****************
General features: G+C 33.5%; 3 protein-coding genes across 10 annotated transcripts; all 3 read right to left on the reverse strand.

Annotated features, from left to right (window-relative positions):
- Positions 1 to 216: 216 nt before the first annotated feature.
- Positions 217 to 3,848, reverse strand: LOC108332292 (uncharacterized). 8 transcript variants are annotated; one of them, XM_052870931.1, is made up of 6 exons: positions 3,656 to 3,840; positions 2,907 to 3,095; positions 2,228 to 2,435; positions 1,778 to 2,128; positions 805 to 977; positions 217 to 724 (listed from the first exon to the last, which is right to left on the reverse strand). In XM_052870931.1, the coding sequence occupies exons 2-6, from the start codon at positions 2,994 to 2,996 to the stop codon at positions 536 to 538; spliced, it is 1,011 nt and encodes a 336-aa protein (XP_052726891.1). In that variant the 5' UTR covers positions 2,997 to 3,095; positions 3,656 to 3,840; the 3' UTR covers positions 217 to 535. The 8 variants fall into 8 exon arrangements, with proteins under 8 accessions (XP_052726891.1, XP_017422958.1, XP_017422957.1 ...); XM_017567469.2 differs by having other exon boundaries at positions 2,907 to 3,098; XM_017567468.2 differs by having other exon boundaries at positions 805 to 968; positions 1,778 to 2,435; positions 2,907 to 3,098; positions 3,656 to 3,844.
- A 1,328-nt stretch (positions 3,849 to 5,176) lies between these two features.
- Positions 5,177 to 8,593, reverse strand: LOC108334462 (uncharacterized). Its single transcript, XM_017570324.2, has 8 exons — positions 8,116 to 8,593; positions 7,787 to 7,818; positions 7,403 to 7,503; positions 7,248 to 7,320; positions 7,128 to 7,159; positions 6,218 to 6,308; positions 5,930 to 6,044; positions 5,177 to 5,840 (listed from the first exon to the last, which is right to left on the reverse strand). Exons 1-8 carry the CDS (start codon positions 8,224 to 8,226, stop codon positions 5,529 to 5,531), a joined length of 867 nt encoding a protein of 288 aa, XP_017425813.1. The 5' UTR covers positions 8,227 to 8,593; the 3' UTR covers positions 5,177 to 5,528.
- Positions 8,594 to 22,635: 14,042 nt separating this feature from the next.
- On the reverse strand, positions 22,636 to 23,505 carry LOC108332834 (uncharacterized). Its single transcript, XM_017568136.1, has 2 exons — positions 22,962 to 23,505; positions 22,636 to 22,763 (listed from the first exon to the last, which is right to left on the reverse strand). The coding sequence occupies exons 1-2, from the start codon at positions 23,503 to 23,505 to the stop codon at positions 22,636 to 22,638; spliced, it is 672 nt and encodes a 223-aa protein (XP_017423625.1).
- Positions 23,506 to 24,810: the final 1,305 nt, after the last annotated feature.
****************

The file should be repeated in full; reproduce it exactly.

General features: G+C 33.5%; 3 protein-coding genes across 10 annotated transcripts; all 3 read right to left on the reverse strand.

Annotated features, from left to right (window-relative positions):
- Positions 1 to 216: 216 nt before the first annotated feature.
- Positions 217 to 3,848, reverse strand: LOC108332292 (uncharacterized). 8 transcript variants are annotated; one of them, XM_052870931.1, is made up of 6 exons: positions 3,656 to 3,840; positions 2,907 to 3,095; positions 2,228 to 2,435; positions 1,778 to 2,128; positions 805 to 977; positions 217 to 724 (listed from the first exon to the last, which is right to left on the reverse strand). In XM_052870931.1, the coding sequence occupies exons 2-6, from the start codon at positions 2,994 to 2,996 to the stop codon at positions 536 to 538; spliced, it is 1,011 nt and encodes a 336-aa protein (XP_052726891.1). In that variant the 5' UTR covers positions 2,997 to 3,095; positions 3,656 to 3,840; the 3' UTR covers positions 217 to 535. The 8 variants fall into 8 exon arrangements, with proteins under 8 accessions (XP_052726891.1, XP_017422958.1, XP_017422957.1 ...); XM_017567469.2 differs by having other exon boundaries at positions 2,907 to 3,098; XM_017567468.2 differs by having other exon boundaries at positions 805 to 968; positions 1,778 to 2,435; positions 2,907 to 3,098; positions 3,656 to 3,844.
- A 1,328-nt stretch (positions 3,849 to 5,176) lies between these two features.
- Positions 5,177 to 8,593, reverse strand: LOC108334462 (uncharacterized). Its single transcript, XM_017570324.2, has 8 exons — positions 8,116 to 8,593; positions 7,787 to 7,818; positions 7,403 to 7,503; positions 7,248 to 7,320; positions 7,128 to 7,159; positions 6,218 to 6,308; positions 5,930 to 6,044; positions 5,177 to 5,840 (listed from the first exon to the last, which is right to left on the reverse strand). Exons 1-8 carry the CDS (start codon positions 8,224 to 8,226, stop codon positions 5,529 to 5,531), a joined length of 867 nt encoding a protein of 288 aa, XP_017425813.1. The 5' UTR covers positions 8,227 to 8,593; the 3' UTR covers positions 5,177 to 5,528.
- Positions 8,594 to 22,635: 14,042 nt separating this feature from the next.
- On the reverse strand, positions 22,636 to 23,505 carry LOC108332834 (uncharacterized). Its single transcript, XM_017568136.1, has 2 exons — positions 22,962 to 23,505; positions 22,636 to 22,763 (listed from the first exon to the last, which is right to left on the reverse strand). The coding sequence occupies exons 1-2, from the start codon at positions 23,503 to 23,505 to the stop codon at positions 22,636 to 22,638; spliced, it is 672 nt and encodes a 223-aa protein (XP_017423625.1).
- Positions 23,506 to 24,810: the final 1,305 nt, after the last annotated feature.